NASA’s Nancy Grace Roman Space Telescope peers beyond edge of galaxies


Credits to NASA

The Hubble and James Webb telescope are renowned to the public, but it is NASA’s Nancy Grace Roman Telescope, set to be launched in May 2027, that will be photographing the invisible dark matter spread throughout our universe. Considered one of the top priorities for astrophysicists in the next decade, Roman differs from its predecessors in how it takes pictures — or rather, a picture. Unlike Hubble and James Webb that take hundreds of small images that are then pieced together, Roman captures one large snapshot. This will be pivotal to the study of stellar streams, which are remnants of stars orbiting globular clusters, spherical concentrations of stars, or dwarf galaxies, which are all now torn apart by larger galaxies like the Milky Way itself. These stellar streams are ancient and hard to detect due to the small amount of stars they contain, but they signify past structures that were later consumed by larger galaxies.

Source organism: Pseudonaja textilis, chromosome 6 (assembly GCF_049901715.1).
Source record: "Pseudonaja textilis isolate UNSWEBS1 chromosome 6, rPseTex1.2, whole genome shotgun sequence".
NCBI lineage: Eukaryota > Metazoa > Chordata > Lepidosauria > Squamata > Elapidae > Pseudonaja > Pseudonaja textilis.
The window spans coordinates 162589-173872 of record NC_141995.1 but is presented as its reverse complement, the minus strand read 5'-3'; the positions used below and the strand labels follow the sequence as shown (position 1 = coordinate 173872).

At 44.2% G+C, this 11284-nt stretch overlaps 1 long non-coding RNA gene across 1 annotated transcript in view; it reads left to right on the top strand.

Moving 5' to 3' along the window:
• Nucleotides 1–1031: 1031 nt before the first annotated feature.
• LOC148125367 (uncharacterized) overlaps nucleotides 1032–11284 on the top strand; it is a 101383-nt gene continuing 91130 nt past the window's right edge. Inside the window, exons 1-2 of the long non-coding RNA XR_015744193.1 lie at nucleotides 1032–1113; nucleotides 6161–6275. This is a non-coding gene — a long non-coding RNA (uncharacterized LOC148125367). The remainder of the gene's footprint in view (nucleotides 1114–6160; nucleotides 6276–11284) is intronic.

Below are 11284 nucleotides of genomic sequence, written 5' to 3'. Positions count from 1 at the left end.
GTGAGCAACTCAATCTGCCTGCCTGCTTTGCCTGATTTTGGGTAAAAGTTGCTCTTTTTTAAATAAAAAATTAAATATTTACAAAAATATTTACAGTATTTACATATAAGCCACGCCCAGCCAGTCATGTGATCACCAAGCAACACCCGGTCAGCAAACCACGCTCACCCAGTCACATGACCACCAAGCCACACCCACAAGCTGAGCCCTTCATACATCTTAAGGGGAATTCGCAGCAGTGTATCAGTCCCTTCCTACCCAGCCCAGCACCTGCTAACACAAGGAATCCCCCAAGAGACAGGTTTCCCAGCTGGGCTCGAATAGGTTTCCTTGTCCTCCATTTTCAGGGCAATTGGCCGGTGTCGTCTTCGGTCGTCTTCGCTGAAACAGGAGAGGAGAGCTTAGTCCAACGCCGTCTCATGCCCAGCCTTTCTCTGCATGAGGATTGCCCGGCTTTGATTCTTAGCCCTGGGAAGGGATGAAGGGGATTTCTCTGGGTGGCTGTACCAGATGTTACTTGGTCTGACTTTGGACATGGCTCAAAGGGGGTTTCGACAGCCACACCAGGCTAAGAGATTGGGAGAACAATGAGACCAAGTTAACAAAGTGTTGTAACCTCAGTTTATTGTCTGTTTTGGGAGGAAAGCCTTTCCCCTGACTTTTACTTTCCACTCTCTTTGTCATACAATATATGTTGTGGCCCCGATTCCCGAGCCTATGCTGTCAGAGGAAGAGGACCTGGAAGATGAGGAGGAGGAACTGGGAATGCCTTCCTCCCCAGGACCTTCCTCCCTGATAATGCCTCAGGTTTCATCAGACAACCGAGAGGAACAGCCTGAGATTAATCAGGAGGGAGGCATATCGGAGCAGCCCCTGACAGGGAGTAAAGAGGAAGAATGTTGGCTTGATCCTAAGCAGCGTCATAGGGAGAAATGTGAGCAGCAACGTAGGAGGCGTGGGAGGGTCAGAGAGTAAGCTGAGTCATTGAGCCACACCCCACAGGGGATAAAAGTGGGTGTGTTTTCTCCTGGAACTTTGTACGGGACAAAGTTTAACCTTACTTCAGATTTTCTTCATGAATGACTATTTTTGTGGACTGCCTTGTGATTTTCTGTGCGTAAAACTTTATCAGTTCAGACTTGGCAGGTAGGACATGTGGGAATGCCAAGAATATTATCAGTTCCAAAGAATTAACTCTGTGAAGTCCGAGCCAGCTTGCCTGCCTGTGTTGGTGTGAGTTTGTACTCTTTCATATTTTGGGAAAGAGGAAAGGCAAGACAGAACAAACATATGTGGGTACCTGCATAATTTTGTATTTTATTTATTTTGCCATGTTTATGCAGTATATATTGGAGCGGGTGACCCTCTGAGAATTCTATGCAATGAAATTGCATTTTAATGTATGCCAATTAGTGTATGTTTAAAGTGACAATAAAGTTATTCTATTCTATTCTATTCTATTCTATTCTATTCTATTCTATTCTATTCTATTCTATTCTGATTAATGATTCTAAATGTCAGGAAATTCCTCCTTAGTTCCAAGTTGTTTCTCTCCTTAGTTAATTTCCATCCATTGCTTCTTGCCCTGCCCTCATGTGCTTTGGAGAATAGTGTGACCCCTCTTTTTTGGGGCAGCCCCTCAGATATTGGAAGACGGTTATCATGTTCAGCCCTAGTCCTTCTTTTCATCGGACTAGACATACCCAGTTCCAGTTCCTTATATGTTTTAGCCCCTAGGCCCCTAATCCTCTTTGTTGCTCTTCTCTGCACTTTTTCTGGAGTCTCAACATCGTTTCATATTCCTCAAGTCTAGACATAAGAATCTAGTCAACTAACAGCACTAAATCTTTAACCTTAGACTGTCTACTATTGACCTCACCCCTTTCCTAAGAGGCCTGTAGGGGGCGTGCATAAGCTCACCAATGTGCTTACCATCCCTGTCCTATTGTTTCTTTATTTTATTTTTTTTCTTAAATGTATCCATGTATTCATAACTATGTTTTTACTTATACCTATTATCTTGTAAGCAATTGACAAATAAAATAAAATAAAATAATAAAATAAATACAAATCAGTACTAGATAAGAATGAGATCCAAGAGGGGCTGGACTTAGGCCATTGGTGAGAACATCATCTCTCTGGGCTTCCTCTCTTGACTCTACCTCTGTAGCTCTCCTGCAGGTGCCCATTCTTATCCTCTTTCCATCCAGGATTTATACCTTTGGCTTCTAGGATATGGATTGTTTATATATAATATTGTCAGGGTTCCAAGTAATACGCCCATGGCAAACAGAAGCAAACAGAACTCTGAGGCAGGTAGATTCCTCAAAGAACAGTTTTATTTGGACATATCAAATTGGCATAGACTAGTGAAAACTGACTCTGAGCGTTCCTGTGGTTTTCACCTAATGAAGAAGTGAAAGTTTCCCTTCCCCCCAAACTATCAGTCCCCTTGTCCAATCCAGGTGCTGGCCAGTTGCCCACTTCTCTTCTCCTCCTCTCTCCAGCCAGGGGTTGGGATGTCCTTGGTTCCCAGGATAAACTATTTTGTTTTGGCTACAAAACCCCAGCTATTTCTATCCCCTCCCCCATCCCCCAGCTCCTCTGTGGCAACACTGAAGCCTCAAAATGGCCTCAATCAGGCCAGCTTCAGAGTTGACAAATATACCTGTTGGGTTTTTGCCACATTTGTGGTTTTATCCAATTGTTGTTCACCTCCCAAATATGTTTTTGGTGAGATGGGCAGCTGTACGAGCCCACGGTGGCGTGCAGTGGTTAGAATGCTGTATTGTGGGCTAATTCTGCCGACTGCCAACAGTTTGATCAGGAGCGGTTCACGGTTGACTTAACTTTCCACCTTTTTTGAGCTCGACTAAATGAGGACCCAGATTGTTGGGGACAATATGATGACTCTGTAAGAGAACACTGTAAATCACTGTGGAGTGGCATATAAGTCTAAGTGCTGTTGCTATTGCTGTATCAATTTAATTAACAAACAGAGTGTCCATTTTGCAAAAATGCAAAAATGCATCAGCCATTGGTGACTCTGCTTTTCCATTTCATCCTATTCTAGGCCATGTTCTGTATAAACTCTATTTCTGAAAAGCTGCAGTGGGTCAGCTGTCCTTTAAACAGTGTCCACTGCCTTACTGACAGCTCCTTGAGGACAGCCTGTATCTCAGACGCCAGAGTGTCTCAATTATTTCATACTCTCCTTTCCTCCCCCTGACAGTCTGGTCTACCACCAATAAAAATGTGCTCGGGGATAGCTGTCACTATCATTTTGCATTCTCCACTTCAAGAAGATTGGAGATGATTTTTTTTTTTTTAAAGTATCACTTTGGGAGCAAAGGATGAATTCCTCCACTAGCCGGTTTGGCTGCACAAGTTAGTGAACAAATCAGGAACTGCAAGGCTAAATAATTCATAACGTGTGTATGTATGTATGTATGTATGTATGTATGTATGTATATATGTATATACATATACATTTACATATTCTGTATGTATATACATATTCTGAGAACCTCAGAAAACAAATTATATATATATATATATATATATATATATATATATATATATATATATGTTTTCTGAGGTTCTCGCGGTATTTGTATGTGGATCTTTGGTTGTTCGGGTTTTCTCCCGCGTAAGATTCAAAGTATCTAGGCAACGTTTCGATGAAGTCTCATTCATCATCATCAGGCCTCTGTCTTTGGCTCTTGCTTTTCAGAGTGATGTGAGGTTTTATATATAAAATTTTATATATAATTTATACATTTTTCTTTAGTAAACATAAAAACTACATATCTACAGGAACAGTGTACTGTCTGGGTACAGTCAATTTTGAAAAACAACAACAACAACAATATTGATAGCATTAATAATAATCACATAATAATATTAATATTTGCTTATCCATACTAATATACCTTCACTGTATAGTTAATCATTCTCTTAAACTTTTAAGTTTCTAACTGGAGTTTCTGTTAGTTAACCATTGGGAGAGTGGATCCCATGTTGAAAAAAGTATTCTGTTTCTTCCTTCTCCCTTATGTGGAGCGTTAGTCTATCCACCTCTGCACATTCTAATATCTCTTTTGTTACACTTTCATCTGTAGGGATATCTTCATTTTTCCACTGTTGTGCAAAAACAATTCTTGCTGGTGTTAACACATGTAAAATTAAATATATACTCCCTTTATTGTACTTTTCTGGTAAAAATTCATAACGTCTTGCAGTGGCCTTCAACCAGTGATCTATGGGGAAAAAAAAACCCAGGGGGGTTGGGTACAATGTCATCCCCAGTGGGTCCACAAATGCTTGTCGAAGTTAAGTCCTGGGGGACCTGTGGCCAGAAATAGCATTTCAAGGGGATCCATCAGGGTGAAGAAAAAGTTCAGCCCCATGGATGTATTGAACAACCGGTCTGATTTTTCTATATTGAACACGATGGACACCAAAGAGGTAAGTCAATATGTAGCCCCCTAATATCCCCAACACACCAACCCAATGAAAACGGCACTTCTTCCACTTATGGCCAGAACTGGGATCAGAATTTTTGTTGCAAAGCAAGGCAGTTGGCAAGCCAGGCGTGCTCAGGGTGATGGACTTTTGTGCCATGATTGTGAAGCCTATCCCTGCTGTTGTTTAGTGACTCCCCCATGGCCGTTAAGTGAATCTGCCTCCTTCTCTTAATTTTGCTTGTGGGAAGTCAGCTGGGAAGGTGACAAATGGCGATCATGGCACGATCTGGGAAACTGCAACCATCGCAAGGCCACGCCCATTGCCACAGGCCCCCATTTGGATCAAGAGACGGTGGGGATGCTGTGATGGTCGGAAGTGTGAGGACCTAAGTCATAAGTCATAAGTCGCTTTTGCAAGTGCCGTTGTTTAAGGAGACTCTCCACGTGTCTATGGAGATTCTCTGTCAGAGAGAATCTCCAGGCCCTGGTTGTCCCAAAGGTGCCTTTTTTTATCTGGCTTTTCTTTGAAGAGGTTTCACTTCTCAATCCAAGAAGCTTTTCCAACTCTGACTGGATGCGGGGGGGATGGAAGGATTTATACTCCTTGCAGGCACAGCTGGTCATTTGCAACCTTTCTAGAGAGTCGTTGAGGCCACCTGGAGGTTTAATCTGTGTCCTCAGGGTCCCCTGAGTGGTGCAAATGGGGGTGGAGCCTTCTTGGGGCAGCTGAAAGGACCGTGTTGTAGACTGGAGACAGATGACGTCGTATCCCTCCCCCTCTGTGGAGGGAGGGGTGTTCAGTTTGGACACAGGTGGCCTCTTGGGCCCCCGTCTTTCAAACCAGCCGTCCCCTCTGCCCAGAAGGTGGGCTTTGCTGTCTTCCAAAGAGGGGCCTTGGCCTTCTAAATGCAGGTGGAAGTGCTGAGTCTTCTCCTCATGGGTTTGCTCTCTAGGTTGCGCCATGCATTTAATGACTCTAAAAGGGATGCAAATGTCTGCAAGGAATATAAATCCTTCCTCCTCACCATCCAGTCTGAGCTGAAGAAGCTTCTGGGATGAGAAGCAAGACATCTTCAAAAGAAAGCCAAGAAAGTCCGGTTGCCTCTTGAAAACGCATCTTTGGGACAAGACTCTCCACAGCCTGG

The reason why stellar streams can be used to study dark matter is due to their own fragility and the nature of dark matter. The latter is thought to be heavy, slow, and prone to grouping together within galaxies. As stellar streams are located beyond the visible edge of galaxies, any clumps of dark matter passing through would leave clear traces behind. Analyzing these distortions could help scientists figure out what makes up dark matter.